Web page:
8:10am. Command Post became more crowded as more people arrived. People reported their missing family members or the presence of internally displaced persons (IDP) at their homes or villages. Some came to directly ask for aid supplies. PCC volunteers take note on all information. This data is then typed into electronic files using Microsoft Excel. IDPs information is then used when distributing aid supplies and mobile clinics provisions.
8:20am. Volunteers start rationing aid supplies according to reported household number and number of people in non-camp shelters. Based on age of IDPs reported, they also decide whether to include baby or children supplies. With a rented pick-up, PCC deliver 5-6 pick-up loads of aid supplies each day to places around Banda Aceh and Aceh Besar which are usually not served by camp/shelter-based services. I have been hearing and seeing that some families returned to the official shelters (from their relatives’ places) to be able to receive aid supplies. My sister and her family who survived the wave, for example, have been to a “formal” shelter. Fearing the poor condition for kids, however, they decided to move out of the shelter and take refuge with her husband’s distant relative. Consequently, they lost their chance to get aid supplies that are usually distributed only to formal shelters. In another case, my uncle (whom I met at my sister’s in-laws place in Glumpang Minyeuk -- see January 08 journal), told us that night that there were more than 30 persons of his wife’s relatives staying at the in laws’, but decided to go back to a shelter they had been in before in Mata Ie at the outskirt of Banda Aceh (about 125 kms from Glumpang Minyeuk). They said “We will not get aid supplies if we do not stay in a shelter.” So, they decided to go back to the shelter with all their kids. People staying at their relatives also fear disturbing and inconveniencing their hosts.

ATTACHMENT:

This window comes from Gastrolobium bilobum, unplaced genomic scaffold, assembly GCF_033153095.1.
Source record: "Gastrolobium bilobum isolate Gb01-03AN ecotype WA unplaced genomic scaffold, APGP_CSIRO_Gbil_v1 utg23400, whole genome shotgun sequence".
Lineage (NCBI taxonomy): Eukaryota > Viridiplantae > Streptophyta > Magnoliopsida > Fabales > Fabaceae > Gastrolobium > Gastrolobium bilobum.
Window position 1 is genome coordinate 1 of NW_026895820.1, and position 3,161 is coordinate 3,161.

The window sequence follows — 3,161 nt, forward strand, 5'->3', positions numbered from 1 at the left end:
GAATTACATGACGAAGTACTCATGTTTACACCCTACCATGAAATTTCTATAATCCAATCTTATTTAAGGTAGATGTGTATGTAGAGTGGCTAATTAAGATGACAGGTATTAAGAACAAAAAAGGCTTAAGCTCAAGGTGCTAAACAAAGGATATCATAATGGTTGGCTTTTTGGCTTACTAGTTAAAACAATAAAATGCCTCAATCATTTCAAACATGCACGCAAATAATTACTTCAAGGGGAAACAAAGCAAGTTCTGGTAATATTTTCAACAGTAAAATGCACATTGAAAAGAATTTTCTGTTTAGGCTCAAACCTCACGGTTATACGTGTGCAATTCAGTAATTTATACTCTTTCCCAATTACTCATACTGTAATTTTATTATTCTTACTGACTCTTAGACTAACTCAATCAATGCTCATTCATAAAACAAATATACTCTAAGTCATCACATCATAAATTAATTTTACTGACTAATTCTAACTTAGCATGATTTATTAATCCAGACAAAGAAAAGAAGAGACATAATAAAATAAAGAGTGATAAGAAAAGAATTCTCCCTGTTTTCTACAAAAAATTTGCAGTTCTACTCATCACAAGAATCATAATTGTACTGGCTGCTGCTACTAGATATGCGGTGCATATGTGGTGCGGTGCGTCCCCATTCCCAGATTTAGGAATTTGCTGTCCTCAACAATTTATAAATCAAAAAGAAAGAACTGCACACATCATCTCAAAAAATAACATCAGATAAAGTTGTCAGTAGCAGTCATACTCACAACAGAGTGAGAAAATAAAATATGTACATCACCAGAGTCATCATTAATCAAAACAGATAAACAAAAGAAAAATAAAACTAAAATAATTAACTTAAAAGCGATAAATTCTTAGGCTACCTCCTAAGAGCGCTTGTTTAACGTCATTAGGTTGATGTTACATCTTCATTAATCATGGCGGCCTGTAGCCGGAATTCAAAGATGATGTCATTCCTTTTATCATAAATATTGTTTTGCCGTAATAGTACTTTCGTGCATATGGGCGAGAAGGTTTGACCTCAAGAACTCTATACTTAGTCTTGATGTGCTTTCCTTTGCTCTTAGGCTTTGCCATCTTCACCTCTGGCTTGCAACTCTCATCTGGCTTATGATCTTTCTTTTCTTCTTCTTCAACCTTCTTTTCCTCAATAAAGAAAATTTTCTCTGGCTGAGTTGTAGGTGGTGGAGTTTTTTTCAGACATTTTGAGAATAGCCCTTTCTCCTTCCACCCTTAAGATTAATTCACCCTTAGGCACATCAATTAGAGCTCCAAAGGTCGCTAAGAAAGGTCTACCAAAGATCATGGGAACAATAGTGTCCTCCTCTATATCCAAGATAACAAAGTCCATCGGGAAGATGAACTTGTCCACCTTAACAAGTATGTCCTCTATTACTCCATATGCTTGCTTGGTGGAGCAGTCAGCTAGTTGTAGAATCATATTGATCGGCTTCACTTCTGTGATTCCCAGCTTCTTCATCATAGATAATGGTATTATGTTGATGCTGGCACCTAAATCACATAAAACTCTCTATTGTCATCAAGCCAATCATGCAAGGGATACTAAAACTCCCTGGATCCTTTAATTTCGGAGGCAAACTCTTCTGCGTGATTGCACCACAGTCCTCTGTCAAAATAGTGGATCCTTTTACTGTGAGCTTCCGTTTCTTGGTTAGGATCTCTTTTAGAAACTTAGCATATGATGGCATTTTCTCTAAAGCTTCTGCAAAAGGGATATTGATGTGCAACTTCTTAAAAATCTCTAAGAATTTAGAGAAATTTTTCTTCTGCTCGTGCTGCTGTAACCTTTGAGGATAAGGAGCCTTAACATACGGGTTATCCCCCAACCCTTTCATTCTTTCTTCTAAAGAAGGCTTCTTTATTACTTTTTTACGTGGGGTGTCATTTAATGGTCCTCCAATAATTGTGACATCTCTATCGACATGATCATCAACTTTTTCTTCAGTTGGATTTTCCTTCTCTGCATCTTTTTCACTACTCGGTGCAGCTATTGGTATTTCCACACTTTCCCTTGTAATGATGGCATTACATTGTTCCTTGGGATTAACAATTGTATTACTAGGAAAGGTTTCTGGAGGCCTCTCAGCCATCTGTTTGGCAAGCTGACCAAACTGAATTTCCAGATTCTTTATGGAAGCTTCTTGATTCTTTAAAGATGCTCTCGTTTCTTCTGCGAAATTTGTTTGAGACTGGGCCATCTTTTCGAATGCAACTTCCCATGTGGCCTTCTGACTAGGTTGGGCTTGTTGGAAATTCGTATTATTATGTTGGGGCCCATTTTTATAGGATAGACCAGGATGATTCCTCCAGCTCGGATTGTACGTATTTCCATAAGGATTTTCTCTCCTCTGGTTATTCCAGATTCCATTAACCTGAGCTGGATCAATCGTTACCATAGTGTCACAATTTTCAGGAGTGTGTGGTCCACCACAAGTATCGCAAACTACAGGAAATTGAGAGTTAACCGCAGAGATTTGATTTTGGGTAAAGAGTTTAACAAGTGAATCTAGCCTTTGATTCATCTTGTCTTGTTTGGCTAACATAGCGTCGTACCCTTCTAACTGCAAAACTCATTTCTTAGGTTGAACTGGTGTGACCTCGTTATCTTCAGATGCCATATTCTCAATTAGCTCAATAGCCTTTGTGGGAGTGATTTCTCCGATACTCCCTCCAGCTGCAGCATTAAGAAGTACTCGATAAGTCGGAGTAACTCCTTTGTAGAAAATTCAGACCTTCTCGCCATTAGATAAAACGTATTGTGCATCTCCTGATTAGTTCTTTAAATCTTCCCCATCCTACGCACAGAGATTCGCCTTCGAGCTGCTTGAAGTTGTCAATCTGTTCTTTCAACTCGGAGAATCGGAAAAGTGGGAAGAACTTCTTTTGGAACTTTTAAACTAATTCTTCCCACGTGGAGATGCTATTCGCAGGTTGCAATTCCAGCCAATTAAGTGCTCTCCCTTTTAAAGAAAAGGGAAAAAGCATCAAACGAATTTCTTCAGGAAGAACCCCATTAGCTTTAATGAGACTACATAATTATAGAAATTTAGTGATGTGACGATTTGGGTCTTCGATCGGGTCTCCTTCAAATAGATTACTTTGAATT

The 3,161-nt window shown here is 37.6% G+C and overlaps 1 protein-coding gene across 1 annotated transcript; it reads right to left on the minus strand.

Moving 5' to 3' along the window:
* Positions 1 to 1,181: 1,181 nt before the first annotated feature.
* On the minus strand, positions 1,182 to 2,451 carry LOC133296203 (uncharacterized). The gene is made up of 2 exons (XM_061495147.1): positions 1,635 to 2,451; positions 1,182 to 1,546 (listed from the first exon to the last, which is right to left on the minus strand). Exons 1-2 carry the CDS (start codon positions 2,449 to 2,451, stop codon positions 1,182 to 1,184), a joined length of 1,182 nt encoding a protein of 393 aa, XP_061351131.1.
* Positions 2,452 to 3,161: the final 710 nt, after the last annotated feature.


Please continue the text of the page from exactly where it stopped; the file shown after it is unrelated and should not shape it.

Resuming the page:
8:35am. I decided to take the two Pakistani guys to the airport with a pick up truck rented with CNY Aceh Relief Fund. The pick-up truck has been used to deliver aid supplies everyday, beginning three days before I arrived after I agreed to rent it when I called our contacts in Medan and Aceh. We find the two “volunteers” transportation to Medan or else they might become more of a liability to my folks at PCC who wanted to help but could not due to language barrier. After all, any guest is to be taken really good care of for at least three days in Acehnese culture. And we need to do it before the pick-up truck begins its daily delivery function. I needed at least ten minutes of re-adjustment to familiarize myself again with a manual shift and right-side steering wheel position of the car. The two guests from Pakistan seem to be worried about my driving skills. Well, I just landed two nights ago from the US and have barely had any sleep, Sirs! But then we were soon on the road to the airport.